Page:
More than 100 Lennox Head locals staged a sit-in protest yesterday on the beachfront block of land that Ballina Shire Council controversially intends to sell to the state government to expand the adjoining Lake Ainsworth Caravan Park.
And more than 300 people, including visitors to the monthly markets at the seaside village, signed a petition calling on primary industries minister Katrina Hodgkinson and Ballina MP Don Page to stop the sale of the two blocks in Ross Street, which council has negotiated to sell to the North Coast Accommodation Trust (NCAT) for $1.3 million.
Ms Hodgkinson has yet to sign off on the contentious deal that has sparked widespread opposition from all the Lennox Head-based councillors and community groups who say the land is needed for community use in a congested area, especially with population set to almost treble over the next decade or so.
Cr Jeff Johnson addressed the protest as hundreds of people and traffic made their way in and out of the bustling markets.
‘While other councils are fighting the state government to protect their local community land from encroachment or takeover by state-run caravan parks, Ballina Shire Council is handing them this land on a plate and at a discounted price,’ Cr Johnson said.
He said the community was being ‘treated with contempt’ by the council, which recently narrowly voted to sell the land and use the money for shirewide infrastructure.
But Cr Johnson said he believed the real reason council wanted the money was to buy and redevelop land near the Wigmore Arcade shopping centre in Tamar Street, Ballina.
He said the Lennox land was transferred to the council by the CWA in the 1960s for $1 and was to be dedicated as a public reserve.
‘This land should be classified as community land and not sold off; it has strategic importance; the Lennox population is now at 6,000 but will soon double to 12,000 and with further development planned for land at the top of Ross Lane bringing in another 8,000 people, that will be 16,000 people living within a five-minute drive from here.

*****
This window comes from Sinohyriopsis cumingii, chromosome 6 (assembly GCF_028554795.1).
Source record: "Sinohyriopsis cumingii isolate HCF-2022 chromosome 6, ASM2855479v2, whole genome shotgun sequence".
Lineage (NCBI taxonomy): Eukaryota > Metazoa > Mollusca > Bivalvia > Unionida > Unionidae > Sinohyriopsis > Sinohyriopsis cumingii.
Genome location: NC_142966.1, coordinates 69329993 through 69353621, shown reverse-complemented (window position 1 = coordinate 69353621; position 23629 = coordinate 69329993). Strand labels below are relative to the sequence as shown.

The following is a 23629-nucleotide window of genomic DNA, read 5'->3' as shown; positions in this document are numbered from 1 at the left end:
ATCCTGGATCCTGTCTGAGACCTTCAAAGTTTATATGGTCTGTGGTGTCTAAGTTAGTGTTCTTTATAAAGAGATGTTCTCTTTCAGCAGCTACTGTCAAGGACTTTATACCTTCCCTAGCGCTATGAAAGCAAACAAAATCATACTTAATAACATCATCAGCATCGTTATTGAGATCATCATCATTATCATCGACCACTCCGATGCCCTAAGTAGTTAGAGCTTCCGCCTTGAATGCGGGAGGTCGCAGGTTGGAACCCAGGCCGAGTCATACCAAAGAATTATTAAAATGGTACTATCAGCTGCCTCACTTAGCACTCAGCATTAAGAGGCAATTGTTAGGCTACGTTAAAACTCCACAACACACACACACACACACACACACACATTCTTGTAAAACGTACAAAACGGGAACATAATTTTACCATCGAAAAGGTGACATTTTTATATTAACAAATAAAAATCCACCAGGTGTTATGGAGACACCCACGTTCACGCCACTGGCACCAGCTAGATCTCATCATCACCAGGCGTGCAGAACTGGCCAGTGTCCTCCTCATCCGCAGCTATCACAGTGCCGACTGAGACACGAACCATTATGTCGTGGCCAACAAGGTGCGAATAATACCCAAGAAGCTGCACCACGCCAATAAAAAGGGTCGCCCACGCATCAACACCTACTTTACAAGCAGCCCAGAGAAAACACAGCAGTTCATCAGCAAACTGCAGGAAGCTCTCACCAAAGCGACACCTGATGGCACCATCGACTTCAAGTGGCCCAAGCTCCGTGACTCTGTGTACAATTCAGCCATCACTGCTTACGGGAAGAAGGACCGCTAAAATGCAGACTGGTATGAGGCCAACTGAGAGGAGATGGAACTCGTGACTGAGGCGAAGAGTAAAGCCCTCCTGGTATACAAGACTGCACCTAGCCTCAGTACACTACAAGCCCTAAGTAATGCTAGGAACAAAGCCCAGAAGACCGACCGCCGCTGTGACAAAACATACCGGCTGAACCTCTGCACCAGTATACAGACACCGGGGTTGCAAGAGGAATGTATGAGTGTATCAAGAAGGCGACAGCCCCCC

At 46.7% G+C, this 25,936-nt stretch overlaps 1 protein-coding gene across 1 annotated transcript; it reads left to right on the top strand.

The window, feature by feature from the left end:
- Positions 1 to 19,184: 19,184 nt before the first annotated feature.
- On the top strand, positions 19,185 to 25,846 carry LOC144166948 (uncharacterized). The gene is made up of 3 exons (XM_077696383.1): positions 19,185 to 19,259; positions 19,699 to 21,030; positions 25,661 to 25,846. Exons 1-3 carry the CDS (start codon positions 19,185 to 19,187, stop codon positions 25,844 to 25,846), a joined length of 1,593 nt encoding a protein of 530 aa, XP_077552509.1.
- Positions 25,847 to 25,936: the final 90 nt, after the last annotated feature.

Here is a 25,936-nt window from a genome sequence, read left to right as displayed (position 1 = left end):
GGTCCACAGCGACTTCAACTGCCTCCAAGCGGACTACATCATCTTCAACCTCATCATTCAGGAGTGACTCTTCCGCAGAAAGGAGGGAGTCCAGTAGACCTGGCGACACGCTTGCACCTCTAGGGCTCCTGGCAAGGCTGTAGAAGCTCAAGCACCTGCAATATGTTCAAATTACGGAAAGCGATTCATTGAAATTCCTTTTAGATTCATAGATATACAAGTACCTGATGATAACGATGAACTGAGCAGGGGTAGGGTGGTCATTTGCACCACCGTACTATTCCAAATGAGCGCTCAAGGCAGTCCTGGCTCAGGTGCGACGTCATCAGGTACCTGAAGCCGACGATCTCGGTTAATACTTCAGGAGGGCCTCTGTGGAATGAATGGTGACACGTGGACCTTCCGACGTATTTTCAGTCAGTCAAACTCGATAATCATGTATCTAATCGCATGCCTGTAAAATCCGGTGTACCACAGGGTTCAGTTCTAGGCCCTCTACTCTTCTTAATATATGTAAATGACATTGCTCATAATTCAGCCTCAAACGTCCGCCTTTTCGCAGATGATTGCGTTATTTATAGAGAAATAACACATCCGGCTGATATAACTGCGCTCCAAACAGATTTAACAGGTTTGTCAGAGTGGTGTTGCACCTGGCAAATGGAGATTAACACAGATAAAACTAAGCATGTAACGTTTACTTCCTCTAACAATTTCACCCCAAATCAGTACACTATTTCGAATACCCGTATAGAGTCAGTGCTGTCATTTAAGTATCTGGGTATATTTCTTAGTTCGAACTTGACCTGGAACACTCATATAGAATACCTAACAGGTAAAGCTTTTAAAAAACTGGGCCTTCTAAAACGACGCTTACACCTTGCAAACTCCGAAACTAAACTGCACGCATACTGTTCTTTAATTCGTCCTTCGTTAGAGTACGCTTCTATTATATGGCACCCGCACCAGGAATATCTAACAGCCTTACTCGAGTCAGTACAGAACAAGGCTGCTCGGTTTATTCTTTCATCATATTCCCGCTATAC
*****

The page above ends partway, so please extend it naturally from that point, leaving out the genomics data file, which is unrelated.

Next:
‘The area is already congested and public land like this is at a premium in the shire. This could be used in future for extra parking or for picnic tables and chairs or open space and trees; it will play a vital role in the future amenity of the area.
‘The surf club here needs redeveloping but council won’t use the money for that. Council has $30 million tied up in industrial land and can use some of that for it, and it’s a furphy they need to sell this community land to upgrade another community asset.
‘We need to send a clear message to council, the minister and the local member that we don’t want it sold.’
Cr Johnson said that council last May wrote to the van park operators asking them to shift ‘all their stuff’ from the land including a laundry and shipping containers after a proposed lease agreement with the NCAT which runs the van park fell through.
‘They refused to sign a lease agreement over the land, so they’re now using it free to bolster the park’s coffers. It’s a disgrace, we want them to take this fence down,’ he said to cheers from the crowd.
Cr Johnson said the community was never consulted about the sale and ‘everything about this deal stinks’.
Brunswick Heads local Sean O’Meara told the crowd that what was happening in Lennox mirrored what was happening across the north coast with state-run van parks ‘blocking public access’ to water frontage and fencing off their land to the wider community.
‘They will stop you getting to the lake; it’s outrageous’, Mr O’Meara said.
Lennox Head real estate agent Lois Buckett said council was selling the land ‘ridiculously cheaply’.
‘A 750-square-metre block of land up the road recently sold for $1.4 million and this is two blocks at 1,100 square metres for $1.3 million, so they’re giving them a bargain,’ she said.
Lennox Head Residents Association member Denise Stobart said the land should be kept for future generations of locals and not sold to a profit-making venture.
Former councillor Alan Rich said council had struggled to find land for a skate park, a CWA shed and fire station recently because there was just not enough public land left in Lennox Head and the sale didn’t make sense.
‘But it’s not a done deal and the key thing is to let Don Page know; he’s a good representative and hopefully should reverse this decision,’ Mr Rich said.
But Mr Page last week defended the sale, saying in the end it was up to council and that it’s ‘not as if the van park was going to build a skyscraper on it’.